How Do Heart Murmurs Relate To Cardiac Anatomy Notes
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How do heart murmurs relate to cardiac anatomy?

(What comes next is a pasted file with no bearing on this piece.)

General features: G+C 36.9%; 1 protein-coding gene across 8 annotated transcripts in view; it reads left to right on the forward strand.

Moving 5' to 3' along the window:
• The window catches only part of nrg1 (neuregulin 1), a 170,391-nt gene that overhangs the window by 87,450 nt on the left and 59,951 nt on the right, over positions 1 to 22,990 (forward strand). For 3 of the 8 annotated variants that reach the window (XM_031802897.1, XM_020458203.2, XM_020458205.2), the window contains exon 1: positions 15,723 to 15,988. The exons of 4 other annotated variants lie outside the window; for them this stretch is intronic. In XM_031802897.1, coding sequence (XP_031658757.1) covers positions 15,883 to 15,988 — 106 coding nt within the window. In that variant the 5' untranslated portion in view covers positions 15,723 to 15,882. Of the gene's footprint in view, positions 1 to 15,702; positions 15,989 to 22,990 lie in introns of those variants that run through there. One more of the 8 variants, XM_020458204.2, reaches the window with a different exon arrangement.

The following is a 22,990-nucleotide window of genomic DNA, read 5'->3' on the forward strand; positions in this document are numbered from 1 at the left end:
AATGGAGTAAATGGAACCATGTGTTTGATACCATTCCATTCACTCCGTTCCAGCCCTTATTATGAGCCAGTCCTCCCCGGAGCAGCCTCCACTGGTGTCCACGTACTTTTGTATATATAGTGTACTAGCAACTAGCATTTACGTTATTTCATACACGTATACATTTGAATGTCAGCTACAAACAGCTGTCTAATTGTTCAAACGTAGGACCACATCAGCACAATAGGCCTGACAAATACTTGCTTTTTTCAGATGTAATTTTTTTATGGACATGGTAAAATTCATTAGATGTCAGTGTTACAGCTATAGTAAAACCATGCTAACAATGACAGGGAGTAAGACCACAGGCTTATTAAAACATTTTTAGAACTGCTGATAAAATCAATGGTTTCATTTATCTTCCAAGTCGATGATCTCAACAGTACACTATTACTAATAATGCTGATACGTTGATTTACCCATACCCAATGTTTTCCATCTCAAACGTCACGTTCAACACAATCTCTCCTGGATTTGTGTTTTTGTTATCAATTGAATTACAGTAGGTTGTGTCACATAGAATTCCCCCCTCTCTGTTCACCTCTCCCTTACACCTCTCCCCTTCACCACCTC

Heart murmurs are a series of vibrations that can be heard at the chest wall and radiates from the chest wall from the heart or great vessels. The murmurs are created by disturbances in the laminar blood flow. The type of heart murmur detected can be used to decide if there is any structural abnormality in the heart and tells us where the damage is. Often murmurs are caused by abnormal blood flow through damaged valves or septational defects. Functional anatomy of valves The generation of heart murmurs is often due to abnormal blood flow which can be caused by structural abnormalities in the valves. There are two types of valves: inlet valves (atrioventricular valves) and outlet valves (semilunar valves). There are two atrioventricular valves and these control blood flow from the atria to the ventricles. The tricuspid valve is found between the right atrium and the right ventricle and consists of three cusps (leaflets) which are inserted in the anterior, posterior and septal margins. The cusps of these valves, which are made of fibrous tissue and are covered by a thin layer of endothelium, are connected to an annular fibrous skeleton which is formed from atrioventricular endocardial cushions. The end of the cusps are attached to thin strands of connective tissue called chordate tendineae and these are connected to papillary muscles which arise from the base of the ventricles. Similarly the left atrioventricular valve has two leaflets, anterior and posterior, which are attached to a fibrous skeleton, chordate tendinae and papillary muscles. The second type of valves are semi-lunar valves which consist of pulmonary and aortic valves. The pulmonary valve lies between the infundibulum and pulmonary artery; whereas the aortic valve is between the left ventricle and the aorta. Both valves have three semilunar concave cusps. During ventricular contraction the leaflets of the semilunar valves are pressed against the wall of the outflow tracts but when interventricular pressure falls blood in the artery returns to the ventricles and the filling action results in the leaflets being pressed against each other to form a closed valve. Heart valves can be impaired in two ways; it can either be stenosed or it can be incompetent. Both these effects which can be due to errors in embryonic development or due to diseases in adult life reduces the pumping efficiency of the heart and causes turbulence of blood flow. The turbulence of the blood flow can be heard using a stethoscope and depending on the characteristic of the heart murmur the type of abnormality can be diagnosed and treated. Before discussing why murmurs occur, the formation of normal heart sounds will first be discussed. Normal heart sounds
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